Rice University scientists have attached ruthenium atoms to graphene to create a durable catalyst for high-performance fuel cells. Most catalysts used to drive the oxygen reduction reaction that lets fuel cells turn chemical energy into electricity are made of platinum, which stands up to the acidic nature of the cell’s charge-carrying electrolyte. However, platinum is expensive, and replacements have long been searched for by researchers.
The ruthenium-graphene combination may pose a suitable replacement; In tests, its performance was said to easily match that of traditional platinum-based alloys and bested iron and nitrogen-doped graphene, another contender.
Ruthenium is often a highly active catalyst when fixed between arrays of four nitrogen atoms, yet it is one-tenth the cost of traditional platinum, Prof. James Tour of Rice University said. And since we are using single atomic sites rather than small particles, there are no buried atoms that cannot react. All the atoms are available for reaction.
Spreading single ruthenium atoms across a sheet of graphene was reported as fairly straightforward. It involved dispersing graphene oxide in a solution, loading in a small amount of ruthenium and then freeze-drying the new solution and turning it into a foam. Baking that at 750 degrees Celsius (1,382 degrees Fahrenheit) in the presence of nitrogen and hydrogen gas reduced the graphene and locked nitrogen atoms to the surface, providing sites where ruthenium atoms could bind.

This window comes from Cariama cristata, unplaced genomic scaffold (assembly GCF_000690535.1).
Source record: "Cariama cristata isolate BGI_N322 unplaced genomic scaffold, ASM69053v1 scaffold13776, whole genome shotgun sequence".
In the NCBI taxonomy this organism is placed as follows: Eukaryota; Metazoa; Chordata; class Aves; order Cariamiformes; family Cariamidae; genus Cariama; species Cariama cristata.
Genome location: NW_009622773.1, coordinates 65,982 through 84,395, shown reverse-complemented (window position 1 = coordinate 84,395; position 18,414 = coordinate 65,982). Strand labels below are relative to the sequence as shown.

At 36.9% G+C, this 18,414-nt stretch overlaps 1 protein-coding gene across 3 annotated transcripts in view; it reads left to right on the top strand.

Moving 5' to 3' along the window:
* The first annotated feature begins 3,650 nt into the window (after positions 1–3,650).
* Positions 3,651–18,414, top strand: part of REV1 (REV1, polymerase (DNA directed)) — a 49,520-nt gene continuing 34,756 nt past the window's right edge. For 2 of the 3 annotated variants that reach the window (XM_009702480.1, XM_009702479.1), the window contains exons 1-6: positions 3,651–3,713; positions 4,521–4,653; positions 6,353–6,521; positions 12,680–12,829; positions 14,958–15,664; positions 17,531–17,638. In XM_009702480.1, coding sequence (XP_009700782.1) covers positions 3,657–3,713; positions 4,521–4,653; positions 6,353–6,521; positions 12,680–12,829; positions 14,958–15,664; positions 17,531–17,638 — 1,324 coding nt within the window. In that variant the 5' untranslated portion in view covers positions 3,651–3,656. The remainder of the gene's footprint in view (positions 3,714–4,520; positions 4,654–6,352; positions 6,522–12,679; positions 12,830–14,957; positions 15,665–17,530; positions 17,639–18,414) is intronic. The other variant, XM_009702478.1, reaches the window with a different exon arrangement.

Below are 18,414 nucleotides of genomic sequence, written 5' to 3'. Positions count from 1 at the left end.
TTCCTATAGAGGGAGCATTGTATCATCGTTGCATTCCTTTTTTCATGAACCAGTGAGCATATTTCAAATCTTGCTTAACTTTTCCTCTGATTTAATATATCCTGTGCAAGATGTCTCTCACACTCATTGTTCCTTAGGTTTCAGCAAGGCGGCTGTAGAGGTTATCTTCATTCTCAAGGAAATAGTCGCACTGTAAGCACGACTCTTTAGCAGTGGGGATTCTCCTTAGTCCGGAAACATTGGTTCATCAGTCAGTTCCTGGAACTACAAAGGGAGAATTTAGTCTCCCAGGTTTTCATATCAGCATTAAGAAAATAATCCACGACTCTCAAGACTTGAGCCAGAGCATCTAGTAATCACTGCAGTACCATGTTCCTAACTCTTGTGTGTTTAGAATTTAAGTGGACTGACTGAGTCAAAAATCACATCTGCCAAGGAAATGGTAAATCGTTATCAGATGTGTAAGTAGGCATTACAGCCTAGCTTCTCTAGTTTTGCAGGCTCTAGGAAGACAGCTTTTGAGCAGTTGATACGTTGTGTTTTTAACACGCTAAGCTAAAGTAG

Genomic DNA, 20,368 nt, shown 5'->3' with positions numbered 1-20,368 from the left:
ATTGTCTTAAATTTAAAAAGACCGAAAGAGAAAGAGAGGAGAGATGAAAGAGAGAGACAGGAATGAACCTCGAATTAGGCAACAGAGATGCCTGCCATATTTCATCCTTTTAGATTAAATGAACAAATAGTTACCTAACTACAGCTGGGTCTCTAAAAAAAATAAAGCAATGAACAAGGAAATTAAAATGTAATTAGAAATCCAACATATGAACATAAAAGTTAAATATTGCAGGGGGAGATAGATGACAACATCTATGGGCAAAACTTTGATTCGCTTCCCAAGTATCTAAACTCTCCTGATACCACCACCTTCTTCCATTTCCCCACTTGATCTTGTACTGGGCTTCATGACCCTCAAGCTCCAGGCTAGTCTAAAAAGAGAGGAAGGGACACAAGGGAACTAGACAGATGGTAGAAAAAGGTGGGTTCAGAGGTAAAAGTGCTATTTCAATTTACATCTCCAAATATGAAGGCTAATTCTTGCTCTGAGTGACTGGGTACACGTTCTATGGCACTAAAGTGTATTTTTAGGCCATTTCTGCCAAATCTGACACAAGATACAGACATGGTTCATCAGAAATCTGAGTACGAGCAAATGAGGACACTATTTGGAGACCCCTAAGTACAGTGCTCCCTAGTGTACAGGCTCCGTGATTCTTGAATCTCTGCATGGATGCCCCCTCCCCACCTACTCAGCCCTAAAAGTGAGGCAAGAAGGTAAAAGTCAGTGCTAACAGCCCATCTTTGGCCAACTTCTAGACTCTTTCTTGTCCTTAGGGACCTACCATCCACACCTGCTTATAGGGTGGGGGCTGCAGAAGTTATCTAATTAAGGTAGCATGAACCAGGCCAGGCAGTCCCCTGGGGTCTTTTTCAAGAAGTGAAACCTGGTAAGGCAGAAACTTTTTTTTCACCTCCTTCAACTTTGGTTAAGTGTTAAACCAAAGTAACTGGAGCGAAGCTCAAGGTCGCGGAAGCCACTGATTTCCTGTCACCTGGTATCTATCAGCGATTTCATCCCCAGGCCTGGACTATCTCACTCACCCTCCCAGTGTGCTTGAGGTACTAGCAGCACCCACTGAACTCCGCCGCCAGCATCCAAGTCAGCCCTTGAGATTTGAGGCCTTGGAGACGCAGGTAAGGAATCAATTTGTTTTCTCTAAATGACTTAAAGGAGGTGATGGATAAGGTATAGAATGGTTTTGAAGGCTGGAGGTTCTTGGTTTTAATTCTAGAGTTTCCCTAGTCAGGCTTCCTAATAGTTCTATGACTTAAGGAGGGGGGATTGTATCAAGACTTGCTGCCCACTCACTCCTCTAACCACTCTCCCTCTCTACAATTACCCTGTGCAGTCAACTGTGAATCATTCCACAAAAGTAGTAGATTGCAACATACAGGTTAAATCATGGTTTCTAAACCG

Materials made at higher and lower temperatures weren’t as good, and those made at the proper temperature but without either ruthenium or nitrogen proved the quality of the reaction depended on the presence of both.
The material reportedly showed excellent tolerance against methanol crossover and carbon monoxide poisoning in an acidic medium, both of which degrade the efficiency of fuel cells; such degradation is a persistent problem with traditional platinum fuel cells.